Wednesday 22nd September 1943

With 1 Royal Irish Fusiliers on the north coast of Sicily

My Darling Olive,

Today, I have been appointed Intelligence Officer for the Battalion, and I’m probably the most unsuitable person of all for the job (“Lieut L Franklyn-Vaile was appointed IO vice Lieut CC Hill, who was admitted to hospital” 1 RIF war diaries 21 September 1943). This morning, I was just starting a lecture to the Company on Assault Boating when a message came that the Adjutant wanted me immediately. On arriving, the CO (Lt-Col Butler), whom I only met yesterday for the first time since I only knew him slightly in Omagh, came out and said “Colin Hill (the IO) is going to hospital, and I want you to become my IO.” He went on to say it required someone with experience, and that it was a pity I had never been in action but my experience as a Company Commander would be highly useful. I told him I really knew nothing about the job but he said I would pick it up quickly enough.

It is not a job that arouses my enthusiasm, but at the same time it provides valuable experience.  I act as Adjutant when the Adjutant is away and, as IO, I go everywhere with the CO. In battle, when he goes to receive orders from the Brigadier, I go with him and when he goes on his recce, I am the only other person with him and then I put the Company Commanders in the picture while he completes his plans. I attend all Brigadier conferences with him taking notes for him etc. From that viewpoint, it is very interesting. I learn far more than the average what is really happening. It also has the advantage in so much that I am learning a new job, whereas as a platoon commander I knew the job backwards. Here is something fresh which will certainly test my brains. Subsequently, it sometimes leads to one becoming Adjutant, especially in a case like mine with fairly long service. Tony Pierce held the job for 8 months until he was wounded last March and had held it as a Captain. Of course, it is not necessarily a Captain’s appointment and the rank depends entirely on promotion being available. The IO is supposed to keep his CO supplied with all kinds of information which I should be able to do, but he is also supposed to be an expert map reader and very good with the compass and while I am good enough as a platoon company commander, I am certainly not of the standard required.  However, I can only practise and do my best.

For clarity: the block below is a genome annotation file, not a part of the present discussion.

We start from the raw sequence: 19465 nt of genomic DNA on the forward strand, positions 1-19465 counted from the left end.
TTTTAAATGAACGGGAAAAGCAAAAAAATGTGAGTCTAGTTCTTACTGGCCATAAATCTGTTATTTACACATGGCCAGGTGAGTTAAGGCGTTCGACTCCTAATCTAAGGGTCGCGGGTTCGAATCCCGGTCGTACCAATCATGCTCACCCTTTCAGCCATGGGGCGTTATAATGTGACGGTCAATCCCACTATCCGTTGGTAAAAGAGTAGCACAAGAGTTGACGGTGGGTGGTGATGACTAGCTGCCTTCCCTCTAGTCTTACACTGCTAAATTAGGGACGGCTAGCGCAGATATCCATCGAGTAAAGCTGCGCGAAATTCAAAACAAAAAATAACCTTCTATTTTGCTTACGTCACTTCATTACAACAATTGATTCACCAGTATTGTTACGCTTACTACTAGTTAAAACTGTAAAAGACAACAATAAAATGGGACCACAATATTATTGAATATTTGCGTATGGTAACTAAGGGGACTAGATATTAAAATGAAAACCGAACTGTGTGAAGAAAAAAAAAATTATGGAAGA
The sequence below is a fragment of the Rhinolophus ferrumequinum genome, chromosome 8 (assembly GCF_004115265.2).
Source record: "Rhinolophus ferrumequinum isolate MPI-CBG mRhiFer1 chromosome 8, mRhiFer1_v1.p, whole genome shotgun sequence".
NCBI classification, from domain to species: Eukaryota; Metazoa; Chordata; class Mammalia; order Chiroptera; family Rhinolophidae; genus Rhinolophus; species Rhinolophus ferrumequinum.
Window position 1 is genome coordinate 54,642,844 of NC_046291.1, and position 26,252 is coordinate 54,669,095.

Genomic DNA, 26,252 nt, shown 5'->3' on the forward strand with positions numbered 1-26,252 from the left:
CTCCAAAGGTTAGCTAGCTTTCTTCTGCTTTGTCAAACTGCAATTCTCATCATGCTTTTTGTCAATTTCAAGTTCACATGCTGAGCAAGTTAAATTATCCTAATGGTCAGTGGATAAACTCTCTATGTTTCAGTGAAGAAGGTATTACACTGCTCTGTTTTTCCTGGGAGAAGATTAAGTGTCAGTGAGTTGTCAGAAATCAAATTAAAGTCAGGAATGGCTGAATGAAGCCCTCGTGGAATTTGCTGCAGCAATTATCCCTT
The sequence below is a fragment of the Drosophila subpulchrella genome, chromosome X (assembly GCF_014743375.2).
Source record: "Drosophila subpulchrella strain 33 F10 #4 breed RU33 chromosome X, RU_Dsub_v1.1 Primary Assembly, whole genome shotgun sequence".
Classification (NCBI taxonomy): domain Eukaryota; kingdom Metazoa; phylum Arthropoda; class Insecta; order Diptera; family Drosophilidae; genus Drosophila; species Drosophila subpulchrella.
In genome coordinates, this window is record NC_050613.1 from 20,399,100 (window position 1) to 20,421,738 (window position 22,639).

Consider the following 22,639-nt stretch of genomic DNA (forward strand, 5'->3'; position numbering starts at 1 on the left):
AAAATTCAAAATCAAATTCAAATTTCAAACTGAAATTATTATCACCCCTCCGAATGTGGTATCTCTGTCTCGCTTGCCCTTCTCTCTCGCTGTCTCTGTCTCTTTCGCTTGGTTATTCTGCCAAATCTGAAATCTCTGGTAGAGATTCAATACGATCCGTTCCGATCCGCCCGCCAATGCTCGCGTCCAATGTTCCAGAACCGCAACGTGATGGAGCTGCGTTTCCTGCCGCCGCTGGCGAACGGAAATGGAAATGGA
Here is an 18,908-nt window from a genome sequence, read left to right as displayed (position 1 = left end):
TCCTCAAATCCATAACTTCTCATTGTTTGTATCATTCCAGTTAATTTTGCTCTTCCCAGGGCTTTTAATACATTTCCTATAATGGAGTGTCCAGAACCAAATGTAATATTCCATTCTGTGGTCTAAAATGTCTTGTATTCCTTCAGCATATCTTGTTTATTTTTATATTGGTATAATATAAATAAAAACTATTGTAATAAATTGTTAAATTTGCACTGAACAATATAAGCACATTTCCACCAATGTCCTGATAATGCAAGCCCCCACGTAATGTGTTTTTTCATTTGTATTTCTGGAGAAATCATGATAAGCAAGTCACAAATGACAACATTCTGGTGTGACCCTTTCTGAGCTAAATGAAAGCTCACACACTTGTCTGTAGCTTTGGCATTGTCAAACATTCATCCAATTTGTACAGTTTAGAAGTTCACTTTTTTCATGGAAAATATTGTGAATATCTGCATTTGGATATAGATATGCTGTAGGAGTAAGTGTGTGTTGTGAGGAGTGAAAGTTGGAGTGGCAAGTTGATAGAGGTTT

Last night, I was the guest of Douglas Room at the Brigade Guest Night and had a very good time. It was a comparatively small and select party and highly enjoyable. Douglas was in fine form, discussing old times. He said the coffee he used to have at our house as a L/Cpl saved his life. One often talks about lack of gratitude in people, but in the case of Douglas he is really grateful and a very fine friend.

The course also ended yesterday. I have found it thoroughly interesting and apart from doing some instructing had learnt quite a useful amount. It was a very happy atmosphere. Both John Glennie and I contrasted it strongly with the atmosphere in the battalion. We got a very good bridge four going and had some fine games

The war seems to be going quite well, although the Germans are not going to be too easy to drive out of Italy. It is quite amazing how they let Mussolini get away – it looks queer to me. The Russians continued advances arouses much enthusiasm here.

Can you send me a strap for my watch, Darling? I fear the present one is going to break.

All my love to you, my most precious wife, and my darling little daughter.


Editor’s note: the battalion received notification on 15 September that it was travel to Taranto on the southern coast of the Italian mainland. The advance units of the battalion set off on 18 September. The formation embarked for Taranto on 24 September.

Read letter dated 26 September 1943


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